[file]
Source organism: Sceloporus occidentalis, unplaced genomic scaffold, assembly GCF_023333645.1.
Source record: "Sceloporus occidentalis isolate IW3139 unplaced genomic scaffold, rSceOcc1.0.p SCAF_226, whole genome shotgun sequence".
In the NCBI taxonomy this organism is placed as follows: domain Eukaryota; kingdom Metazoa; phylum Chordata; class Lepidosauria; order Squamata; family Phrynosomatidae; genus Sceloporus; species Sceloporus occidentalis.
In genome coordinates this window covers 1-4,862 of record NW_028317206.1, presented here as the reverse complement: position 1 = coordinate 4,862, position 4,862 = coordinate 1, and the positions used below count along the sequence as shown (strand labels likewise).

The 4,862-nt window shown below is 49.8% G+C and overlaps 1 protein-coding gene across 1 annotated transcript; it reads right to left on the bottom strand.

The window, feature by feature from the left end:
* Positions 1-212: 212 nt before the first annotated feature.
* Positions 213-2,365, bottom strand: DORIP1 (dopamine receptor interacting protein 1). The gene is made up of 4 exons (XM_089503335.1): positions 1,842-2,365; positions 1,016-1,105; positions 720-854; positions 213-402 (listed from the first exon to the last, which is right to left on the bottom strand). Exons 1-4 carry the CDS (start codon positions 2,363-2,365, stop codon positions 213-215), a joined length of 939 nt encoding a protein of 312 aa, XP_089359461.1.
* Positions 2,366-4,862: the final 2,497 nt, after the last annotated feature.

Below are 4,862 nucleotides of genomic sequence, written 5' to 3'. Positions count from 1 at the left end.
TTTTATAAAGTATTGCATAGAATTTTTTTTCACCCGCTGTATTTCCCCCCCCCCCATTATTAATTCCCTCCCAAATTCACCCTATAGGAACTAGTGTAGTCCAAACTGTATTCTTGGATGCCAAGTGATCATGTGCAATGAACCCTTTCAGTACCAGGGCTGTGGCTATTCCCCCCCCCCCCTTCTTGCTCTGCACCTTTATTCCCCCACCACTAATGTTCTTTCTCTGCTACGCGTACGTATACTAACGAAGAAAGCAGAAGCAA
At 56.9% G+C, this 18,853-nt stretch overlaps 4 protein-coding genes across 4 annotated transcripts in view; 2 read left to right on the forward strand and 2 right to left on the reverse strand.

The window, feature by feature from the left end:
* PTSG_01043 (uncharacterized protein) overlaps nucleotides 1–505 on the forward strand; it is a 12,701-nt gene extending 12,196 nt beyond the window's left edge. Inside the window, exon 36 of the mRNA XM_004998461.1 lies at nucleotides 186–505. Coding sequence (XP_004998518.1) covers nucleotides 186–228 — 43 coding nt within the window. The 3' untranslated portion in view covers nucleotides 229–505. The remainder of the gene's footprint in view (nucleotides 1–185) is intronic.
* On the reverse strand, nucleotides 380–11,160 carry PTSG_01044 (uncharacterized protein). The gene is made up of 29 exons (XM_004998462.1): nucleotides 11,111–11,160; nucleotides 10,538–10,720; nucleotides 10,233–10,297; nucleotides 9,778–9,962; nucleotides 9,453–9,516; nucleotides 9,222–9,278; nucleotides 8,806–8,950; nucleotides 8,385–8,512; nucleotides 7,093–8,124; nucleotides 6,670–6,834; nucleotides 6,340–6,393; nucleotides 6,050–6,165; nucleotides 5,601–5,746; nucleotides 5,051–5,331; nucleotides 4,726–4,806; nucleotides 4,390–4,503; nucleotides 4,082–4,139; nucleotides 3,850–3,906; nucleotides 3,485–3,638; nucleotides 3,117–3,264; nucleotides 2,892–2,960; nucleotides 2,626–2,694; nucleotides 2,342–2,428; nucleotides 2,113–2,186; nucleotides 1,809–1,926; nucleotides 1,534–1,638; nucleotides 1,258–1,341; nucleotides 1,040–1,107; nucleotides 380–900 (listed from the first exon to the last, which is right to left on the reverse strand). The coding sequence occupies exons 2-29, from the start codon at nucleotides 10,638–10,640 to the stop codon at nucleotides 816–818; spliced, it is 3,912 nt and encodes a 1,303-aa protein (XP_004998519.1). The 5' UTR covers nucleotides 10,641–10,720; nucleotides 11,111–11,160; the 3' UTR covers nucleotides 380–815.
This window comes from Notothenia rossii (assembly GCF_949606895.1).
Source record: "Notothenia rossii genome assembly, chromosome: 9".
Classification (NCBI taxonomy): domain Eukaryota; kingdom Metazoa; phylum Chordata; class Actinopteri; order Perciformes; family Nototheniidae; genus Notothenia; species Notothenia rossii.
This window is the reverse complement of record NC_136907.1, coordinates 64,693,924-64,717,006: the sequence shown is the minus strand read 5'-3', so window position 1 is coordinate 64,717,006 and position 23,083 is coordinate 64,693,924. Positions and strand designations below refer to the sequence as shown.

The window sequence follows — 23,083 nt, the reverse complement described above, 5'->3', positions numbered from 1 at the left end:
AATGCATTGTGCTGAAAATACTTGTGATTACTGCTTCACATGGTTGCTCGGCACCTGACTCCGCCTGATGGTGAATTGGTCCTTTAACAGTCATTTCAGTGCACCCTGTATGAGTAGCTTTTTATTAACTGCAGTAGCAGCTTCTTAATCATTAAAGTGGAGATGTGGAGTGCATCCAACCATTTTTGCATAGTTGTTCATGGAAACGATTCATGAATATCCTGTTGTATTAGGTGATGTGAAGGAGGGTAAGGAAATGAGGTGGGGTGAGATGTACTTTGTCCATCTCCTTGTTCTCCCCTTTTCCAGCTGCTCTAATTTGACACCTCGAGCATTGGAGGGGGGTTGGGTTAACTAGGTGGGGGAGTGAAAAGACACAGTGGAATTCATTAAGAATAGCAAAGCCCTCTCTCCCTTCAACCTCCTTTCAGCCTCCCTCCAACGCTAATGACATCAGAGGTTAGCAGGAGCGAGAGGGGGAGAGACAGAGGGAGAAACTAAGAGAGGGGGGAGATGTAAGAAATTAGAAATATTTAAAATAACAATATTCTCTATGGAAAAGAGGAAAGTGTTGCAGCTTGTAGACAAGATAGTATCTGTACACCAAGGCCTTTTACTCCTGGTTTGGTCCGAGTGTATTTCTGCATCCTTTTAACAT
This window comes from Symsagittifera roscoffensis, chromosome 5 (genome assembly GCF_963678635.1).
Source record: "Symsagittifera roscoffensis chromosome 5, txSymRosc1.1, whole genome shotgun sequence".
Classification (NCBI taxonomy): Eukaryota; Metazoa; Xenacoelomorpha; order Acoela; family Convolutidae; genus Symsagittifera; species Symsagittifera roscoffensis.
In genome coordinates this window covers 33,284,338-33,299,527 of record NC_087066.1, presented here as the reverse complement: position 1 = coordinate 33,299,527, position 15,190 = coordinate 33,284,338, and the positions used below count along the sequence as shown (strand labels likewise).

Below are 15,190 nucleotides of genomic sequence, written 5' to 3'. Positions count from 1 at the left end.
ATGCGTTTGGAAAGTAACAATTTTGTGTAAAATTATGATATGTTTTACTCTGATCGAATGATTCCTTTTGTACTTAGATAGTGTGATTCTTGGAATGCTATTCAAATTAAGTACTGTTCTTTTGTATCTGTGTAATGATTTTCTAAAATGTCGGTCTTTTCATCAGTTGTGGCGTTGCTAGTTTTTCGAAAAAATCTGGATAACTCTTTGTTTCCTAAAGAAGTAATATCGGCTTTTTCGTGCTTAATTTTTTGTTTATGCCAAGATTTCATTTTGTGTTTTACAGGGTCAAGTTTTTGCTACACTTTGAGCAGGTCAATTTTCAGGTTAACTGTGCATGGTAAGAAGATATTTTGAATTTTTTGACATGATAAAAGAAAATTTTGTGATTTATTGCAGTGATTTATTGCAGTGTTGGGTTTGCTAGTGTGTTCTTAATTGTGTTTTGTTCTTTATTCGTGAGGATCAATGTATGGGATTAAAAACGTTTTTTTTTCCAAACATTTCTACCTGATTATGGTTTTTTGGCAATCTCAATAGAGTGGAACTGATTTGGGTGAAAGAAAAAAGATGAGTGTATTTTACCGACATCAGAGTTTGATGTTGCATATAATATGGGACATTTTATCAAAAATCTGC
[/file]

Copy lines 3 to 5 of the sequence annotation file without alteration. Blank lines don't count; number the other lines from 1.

In the NCBI taxonomy this organism is placed as follows: domain Eukaryota; kingdom Metazoa; phylum Chordata; class Lepidosauria; order Squamata; family Phrynosomatidae; genus Sceloporus; species Sceloporus occidentalis.
In genome coordinates this window covers 1-4,862 of record NW_028317206.1, presented here as the reverse complement: position 1 = coordinate 4,862, position 4,862 = coordinate 1, and the positions used below count along the sequence as shown (strand labels likewise).

The 4,862-nt window shown below is 49.8% G+C and overlaps 1 protein-coding gene across 1 annotated transcript; it reads right to left on the bottom strand.